Who Should Speak Up?

Recently, my twitter feed and blog reader contained numerous articles related to recent incidents of spiritual abuse, particularly the latest turmoil surrounding Sovereign Grace Ministry. Too often, victims of spiritual abuse have been disregarded and ignored while the religious system and its leaders are protected, allowing the abuse to continue. The questions I raised nine months ago seem particularly relevant to this situation:

“When evidence of ongoing spiritual abuse begins to stack up, what role will the body of Christ play in the story? The pattern has often been to ignore, or worse yet, to blame victims who dare to speak up. We are uneasy about how to bring light to toxic ministry situations. How many victims must come forward? When does their devastation outweigh the abuser’s respectability and success? Those with the ability to confront a toxic situation cannot afford to protect the system at the expense of victims whose lives have been shattered.”

In Daring Greatly, Brene Brown said, “Cover-up cultures depend on shame to keep folks quiet. When the culture of an organization mandates that it is more important to protect the reputation of a system and those in power than it is to protect the basic human dignity of individuals, you can be certain that shame is systemic, money drives ethics, and accountability is dead.”

Matt B. Redmond said, “There has been no leader in the Reformed community who has spoke up for the victims of sexual abuse in SGM. Not one.” He asked, “Is there no man with a ready hammer and nail willing to heave his weight and influence into the silence?”

T.F. Charlton identified the underlying theology that enables religious abuse of authority:

“At its root, abuse is the harmful exercise of power over others. Submission theology protects the privileges of the powerful; as a result, abuse survivors in submission cultures are not able to fight effectively for support or accountability. It is possible that victim advocacy is inherently impossible in a culture like SGM’s.”

Addressing another issue, Bryan Loritts spoke into the vacuum of silence, asking for an advocate regarding Doug Wilson’s book Black and Tan.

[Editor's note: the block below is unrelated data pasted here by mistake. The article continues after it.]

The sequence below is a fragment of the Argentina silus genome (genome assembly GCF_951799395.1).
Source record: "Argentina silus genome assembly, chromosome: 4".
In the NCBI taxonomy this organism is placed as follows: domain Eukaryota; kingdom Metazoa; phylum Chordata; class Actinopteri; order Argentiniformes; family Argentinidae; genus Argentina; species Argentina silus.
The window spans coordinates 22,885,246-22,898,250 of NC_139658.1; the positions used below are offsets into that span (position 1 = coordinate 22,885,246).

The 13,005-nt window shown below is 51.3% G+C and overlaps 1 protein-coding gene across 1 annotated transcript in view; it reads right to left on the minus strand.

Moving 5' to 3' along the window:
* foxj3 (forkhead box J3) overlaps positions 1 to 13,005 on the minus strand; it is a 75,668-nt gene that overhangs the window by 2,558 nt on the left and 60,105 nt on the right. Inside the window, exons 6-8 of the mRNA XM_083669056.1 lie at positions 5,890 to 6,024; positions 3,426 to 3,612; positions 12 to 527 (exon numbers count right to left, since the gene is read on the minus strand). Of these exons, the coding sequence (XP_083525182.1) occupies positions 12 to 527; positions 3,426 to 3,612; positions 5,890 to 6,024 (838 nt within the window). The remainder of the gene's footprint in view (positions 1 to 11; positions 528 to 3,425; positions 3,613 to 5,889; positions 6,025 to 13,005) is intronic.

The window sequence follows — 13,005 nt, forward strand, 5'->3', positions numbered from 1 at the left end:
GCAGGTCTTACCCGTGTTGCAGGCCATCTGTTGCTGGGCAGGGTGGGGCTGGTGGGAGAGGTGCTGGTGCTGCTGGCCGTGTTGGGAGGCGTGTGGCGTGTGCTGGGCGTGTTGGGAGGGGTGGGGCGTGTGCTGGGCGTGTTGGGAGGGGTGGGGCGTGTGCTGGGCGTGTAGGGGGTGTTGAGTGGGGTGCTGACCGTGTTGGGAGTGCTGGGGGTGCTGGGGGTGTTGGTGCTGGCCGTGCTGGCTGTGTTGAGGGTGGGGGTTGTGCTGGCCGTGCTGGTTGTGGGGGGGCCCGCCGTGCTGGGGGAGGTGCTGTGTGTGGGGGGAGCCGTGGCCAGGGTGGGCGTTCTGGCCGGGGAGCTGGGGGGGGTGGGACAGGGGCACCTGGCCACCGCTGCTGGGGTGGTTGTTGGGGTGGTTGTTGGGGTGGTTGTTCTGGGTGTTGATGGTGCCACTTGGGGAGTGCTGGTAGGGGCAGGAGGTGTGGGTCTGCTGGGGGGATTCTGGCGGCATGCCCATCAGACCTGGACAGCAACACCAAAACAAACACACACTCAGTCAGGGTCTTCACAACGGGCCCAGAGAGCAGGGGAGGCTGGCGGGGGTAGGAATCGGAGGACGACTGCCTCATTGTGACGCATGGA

“How does racial insensitivity continue to flourish, especially in the evangelical world? . . You know what saddens me as I write these words? Once again, it’s a black man who is crying for help here, wondering where my white evangelical advocates are?”

Next week, Bryan Loritts, as a fellow keynote speaker, will share a platform with John Piper (a public proponent of Doug Wilson) and other Gospel Coalition men at Advance13.

I do not know how either of these situations will play out. The best possible outcome would be if those who have influence in these particular tribes would become the most vocal advocates for disclosure, repentance, and justice.

Although many of us are not directly affected by these situations, we all must become cognizant of toxic organizational cultures, dangerous leadership personalities, and faulty theologies that perpetuate environments of abuse.

Brad Sargent is in the trenches doing important work on deconstruction of malignant ministry. Following are examples of the types of questions he suggested we must be asking:

“How do we dismantle a toxic culture that grew up around spiritually abusive leaders, their faulty doctrines (authoritarianism, patriarchalism, legalism, perfectionism, etc.), and the organizational structures that institutionalized those anti-biblical rules?

How do we best help people who are exiting out of long-term involvement in malignant ministries as they begin to realize different aspects of how it victimized them – and how they, unwittingly and perhaps even unwillingly, victimized others through the faulty values, beliefs, and practices promoted by that toxic organization?”

“We are not to simply bandage the wounds of victims beneath the wheels of injustice, we are to drive a spoke into the wheel itself.” ― Dietrich Bonhoeffer

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3 comments

  1. Hi Linda